Friday, 19 May 2017

World IBD Day & Mental Health Awareness Month

Today is World IBD Day!
As you all know I suffer from Crohn's Disease, one of the main forms of IBD (Inflamatory Bowel Disease) along with Ulcerative Colitis. The disease effects every sufferer differently, with some, like my brother, able to live completely normal lives with medication keeping them well for years and years at a time, some even have their symptoms controlled for decades. At the other end of the spectrum are those of us where medication has stopped working and surgery is left as the final and only choice.

Although there have been definite improvements in recent years, the lack of awareness and stigma attached to IBD means you'd be forgiven for not realising that 300,000 people in the UK suffer from it, with someone being newly diagnosed every 30 minutes. It is estimated that 13,500 people have stoma surgery every year in the UK, leaving them with a permanent or temporary ostomy bag, these are given for a variety of reasons including IBD. For these thousands of people, IBD and ostomies are a very real & life long issue.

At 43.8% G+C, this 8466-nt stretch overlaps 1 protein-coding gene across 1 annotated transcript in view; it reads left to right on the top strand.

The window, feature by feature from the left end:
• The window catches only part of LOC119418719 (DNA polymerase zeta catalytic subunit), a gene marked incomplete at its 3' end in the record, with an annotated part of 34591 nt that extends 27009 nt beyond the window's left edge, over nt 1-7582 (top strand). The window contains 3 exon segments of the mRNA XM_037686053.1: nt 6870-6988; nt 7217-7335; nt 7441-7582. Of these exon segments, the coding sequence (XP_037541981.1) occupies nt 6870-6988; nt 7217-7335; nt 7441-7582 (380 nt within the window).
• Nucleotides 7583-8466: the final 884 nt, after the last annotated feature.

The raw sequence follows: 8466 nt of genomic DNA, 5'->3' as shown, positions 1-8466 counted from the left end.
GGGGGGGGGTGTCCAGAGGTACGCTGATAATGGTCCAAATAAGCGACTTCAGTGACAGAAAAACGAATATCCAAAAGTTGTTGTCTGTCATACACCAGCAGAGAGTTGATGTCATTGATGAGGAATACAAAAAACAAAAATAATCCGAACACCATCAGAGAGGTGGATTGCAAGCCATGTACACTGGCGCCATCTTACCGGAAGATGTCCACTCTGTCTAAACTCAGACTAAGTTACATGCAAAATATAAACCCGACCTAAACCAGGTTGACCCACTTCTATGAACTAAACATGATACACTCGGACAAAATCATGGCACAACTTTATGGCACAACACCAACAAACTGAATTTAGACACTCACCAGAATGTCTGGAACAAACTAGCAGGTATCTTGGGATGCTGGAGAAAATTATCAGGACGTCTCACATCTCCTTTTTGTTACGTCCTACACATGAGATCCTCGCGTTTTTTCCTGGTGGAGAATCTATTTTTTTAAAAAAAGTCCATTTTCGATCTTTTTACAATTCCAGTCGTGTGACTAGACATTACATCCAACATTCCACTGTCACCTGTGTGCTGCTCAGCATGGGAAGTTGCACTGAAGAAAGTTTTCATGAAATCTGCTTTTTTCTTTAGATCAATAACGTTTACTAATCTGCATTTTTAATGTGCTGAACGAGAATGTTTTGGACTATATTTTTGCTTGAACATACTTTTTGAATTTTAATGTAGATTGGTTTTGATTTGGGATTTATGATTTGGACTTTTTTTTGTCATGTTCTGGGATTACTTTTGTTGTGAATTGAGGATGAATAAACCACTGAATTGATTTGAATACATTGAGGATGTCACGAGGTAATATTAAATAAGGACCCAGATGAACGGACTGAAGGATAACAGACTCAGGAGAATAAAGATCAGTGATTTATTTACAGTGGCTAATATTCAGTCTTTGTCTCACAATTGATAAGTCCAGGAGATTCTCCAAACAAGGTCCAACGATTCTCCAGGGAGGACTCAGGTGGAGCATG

I am now 8 months post surgery and physical I am 95% there - my tail end wound is being a pain in the arse (ha!) and taking it's sweet time in healing, but it is now a surface wound and should be there soon. My fitness levels are returning and my core strength is improving. My knee's are getting used to normal activities, with nagging muscle pain, but no swelling, stiffness or arthritis symptoms. As I walk down the street nobody would guess or be able to tell what my body has been through. Even I struggle to believe that not that long ago I was house bound, unable to sit down, turn over in bed or get in the shower without help. It's crazy the comparison to just a few months ago. Physically I'm doing okay.